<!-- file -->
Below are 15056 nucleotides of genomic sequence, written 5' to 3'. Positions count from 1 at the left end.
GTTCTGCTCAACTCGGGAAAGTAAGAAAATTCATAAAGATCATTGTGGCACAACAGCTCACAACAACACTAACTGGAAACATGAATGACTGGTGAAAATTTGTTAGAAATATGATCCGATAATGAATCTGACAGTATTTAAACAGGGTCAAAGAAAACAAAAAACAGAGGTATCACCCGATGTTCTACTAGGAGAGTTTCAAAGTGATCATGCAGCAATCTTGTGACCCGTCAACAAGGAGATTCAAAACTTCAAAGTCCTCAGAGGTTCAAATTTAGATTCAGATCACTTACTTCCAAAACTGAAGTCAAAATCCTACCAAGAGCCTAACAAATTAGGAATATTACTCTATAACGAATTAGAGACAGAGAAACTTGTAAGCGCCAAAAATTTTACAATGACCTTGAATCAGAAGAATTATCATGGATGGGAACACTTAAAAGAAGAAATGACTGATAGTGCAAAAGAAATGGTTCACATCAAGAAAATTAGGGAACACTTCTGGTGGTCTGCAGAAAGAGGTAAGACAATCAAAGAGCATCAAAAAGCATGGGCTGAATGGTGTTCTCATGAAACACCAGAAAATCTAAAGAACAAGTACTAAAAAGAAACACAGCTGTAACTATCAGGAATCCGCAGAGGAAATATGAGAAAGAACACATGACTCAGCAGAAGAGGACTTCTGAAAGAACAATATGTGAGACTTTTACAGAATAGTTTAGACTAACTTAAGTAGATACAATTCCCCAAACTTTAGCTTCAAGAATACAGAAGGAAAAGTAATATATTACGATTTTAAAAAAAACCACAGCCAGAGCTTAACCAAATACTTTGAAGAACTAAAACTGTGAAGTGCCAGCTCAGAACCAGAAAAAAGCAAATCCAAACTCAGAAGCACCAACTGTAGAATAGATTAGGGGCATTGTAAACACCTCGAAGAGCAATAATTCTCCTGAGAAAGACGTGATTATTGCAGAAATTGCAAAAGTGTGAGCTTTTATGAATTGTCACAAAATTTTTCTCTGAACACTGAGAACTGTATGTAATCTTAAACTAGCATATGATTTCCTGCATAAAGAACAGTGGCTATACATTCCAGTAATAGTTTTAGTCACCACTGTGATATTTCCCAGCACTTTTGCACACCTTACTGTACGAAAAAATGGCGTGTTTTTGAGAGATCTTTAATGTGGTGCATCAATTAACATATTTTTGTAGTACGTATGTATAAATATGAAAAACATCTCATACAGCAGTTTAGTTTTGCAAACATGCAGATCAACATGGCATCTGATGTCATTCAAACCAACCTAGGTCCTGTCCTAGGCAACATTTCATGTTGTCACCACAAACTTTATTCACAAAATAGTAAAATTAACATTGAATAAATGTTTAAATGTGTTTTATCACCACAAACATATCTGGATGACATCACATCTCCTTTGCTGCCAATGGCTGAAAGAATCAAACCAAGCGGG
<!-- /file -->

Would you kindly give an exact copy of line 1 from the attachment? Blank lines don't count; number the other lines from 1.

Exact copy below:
Below are 15056 nucleotides of genomic sequence, written 5' to 3'. Positions count from 1 at the left end.